By default, Lazy<T> objects are thread-safe. That is, if the constructor does not specify the kind of thread safety, the Lazy<T> objects it creates are thread-safe. In multithreaded scenarios, the first thread to access the Value property of a thread-safe Lazy<T> object initializes it for all subsequent accesses on all threads, and all threads share the same data. Therefore, it does not matter which thread initializes the object, and race conditions are benign.


You can extend this consistency to error conditions by using exception caching. For more information, see the next section, Exceptions in Lazy Objects.

The following example shows that the same Lazy<int> instance has the same value for three separate threads.

// Initialize the integer to the managed thread id of the 
// first thread that accesses the Value property.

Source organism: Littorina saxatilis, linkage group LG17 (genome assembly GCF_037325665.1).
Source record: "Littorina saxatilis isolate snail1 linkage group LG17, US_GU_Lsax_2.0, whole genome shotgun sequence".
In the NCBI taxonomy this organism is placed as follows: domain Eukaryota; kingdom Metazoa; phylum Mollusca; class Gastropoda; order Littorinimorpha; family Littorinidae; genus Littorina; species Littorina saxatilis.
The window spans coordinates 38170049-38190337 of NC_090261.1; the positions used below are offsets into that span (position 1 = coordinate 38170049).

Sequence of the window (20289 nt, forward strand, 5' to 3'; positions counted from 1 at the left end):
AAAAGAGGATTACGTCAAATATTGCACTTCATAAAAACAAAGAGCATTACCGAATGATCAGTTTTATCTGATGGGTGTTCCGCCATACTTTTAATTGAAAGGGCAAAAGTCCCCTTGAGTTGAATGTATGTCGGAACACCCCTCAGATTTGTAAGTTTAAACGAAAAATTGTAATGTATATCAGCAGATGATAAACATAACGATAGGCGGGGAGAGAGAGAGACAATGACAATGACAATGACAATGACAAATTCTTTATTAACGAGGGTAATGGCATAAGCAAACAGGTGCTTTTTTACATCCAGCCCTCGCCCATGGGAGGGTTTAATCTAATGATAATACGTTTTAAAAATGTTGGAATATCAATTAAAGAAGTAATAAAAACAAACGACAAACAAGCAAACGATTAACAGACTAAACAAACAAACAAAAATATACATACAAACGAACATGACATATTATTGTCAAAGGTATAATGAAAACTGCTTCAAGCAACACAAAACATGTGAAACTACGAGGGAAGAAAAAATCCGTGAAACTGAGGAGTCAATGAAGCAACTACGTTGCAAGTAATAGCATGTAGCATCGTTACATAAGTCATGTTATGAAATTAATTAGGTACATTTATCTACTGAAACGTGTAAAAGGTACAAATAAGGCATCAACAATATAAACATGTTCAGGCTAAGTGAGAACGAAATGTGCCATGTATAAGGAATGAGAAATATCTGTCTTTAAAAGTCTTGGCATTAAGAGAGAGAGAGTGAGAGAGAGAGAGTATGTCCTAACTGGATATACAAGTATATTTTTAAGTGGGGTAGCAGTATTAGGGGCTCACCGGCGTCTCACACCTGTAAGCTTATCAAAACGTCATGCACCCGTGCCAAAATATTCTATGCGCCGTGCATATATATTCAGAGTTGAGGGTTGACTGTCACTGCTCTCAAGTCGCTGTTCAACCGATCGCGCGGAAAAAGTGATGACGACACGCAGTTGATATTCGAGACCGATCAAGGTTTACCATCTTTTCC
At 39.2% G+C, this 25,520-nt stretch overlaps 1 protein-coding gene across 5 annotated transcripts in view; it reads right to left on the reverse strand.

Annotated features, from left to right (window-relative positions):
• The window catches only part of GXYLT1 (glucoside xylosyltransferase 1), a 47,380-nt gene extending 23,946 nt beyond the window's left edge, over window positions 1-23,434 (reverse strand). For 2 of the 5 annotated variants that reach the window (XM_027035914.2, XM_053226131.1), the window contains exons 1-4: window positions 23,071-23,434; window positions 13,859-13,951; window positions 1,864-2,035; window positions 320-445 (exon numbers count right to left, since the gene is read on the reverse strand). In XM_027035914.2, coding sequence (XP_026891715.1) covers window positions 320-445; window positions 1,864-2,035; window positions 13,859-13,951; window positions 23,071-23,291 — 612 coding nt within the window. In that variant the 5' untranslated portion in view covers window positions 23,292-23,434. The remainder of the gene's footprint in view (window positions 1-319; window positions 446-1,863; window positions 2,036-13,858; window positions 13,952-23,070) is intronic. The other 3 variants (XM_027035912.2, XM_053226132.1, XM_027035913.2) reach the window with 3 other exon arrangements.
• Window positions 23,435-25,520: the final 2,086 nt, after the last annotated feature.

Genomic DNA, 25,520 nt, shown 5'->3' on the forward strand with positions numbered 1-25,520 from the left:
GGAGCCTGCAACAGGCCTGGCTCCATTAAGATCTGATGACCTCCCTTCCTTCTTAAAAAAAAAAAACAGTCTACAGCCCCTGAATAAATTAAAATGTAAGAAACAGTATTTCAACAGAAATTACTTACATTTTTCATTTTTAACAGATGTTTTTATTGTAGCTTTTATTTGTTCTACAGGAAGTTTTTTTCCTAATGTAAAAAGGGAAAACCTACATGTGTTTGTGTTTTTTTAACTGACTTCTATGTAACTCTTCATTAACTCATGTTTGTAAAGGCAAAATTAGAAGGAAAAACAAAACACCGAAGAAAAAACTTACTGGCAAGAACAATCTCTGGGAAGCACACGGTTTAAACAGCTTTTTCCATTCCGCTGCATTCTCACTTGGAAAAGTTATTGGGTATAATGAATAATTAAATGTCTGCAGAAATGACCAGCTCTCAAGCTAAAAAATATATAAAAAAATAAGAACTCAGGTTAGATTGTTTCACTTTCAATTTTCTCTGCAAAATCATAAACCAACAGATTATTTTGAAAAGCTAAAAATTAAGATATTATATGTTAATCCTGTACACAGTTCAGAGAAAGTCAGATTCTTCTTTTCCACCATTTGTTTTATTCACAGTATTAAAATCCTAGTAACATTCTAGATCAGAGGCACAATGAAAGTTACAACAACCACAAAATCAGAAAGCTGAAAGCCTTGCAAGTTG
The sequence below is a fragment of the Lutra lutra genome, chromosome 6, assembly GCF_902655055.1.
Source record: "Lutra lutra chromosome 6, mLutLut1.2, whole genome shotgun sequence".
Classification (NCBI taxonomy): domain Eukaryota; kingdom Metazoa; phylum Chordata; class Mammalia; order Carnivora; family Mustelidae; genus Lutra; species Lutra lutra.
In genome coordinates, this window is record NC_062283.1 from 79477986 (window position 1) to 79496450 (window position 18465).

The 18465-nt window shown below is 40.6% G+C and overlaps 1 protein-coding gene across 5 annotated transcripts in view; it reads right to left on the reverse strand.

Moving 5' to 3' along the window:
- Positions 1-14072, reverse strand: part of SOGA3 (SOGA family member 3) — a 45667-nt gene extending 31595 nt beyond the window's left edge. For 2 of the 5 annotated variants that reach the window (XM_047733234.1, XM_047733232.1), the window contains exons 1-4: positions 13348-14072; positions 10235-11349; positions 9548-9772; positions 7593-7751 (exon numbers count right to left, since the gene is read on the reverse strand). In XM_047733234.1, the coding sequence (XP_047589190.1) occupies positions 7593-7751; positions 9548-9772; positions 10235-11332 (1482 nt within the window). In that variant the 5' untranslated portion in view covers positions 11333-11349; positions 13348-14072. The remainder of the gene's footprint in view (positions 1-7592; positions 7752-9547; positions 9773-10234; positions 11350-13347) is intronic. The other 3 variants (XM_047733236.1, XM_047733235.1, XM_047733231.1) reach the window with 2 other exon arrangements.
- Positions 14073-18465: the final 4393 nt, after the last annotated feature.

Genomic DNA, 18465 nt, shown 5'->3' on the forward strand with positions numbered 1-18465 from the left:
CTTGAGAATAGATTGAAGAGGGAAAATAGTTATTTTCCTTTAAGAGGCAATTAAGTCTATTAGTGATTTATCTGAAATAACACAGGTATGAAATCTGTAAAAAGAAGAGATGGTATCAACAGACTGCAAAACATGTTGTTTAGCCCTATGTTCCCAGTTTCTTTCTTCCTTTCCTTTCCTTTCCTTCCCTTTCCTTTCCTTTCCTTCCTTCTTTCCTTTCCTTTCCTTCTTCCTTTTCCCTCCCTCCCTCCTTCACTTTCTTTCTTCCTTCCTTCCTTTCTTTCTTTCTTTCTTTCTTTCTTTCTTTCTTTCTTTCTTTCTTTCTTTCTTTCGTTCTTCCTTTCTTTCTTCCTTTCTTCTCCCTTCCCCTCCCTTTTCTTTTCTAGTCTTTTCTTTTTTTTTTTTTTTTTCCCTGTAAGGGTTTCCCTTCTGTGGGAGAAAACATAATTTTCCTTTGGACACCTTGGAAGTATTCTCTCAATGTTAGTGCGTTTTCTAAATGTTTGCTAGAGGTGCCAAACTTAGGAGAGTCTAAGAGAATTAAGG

Lazy<int> number = new Lazy<int>(() => Thread.CurrentThread.ManagedThreadId);

Thread t1 = new Thread(() => Console.WriteLine("number on t1 = {0} ThreadID = {1}",
                                        number.Value, Thread.CurrentThread.ManagedThreadId));

Thread t2 = new Thread(() => Console.WriteLine("number on t2 = {0} ThreadID = {1}",
                                        number.Value, Thread.CurrentThread.ManagedThreadId));

Thread t3 = new Thread(() => Console.WriteLine("number on t3 = {0} ThreadID = {1}", number.Value,

// Ensure that thread IDs are not recycled if the 
// first thread completes before the last one starts.

/* Sample Output:
    number on t1 = 11 ThreadID = 11
    number on t3 = 11 ThreadID = 13
    number on t2 = 11 ThreadID = 12
    Press any key to exit.

If you require separate data on each thread, use the ThreadLocal<T> type, as described later in this topic.

Some Lazy<T> constructors have a Boolean parameter named isThreadSafe that is used to specify whether the Value property will be accessed from multiple threads. If you intend to access the property from just one thread, pass in false to obtain a modest performance benefit. If you intend to access the property from multiple threads, pass in true to instruct the Lazy<T> instance to correctly handle race conditions in which one thread throws an exception at initialization time.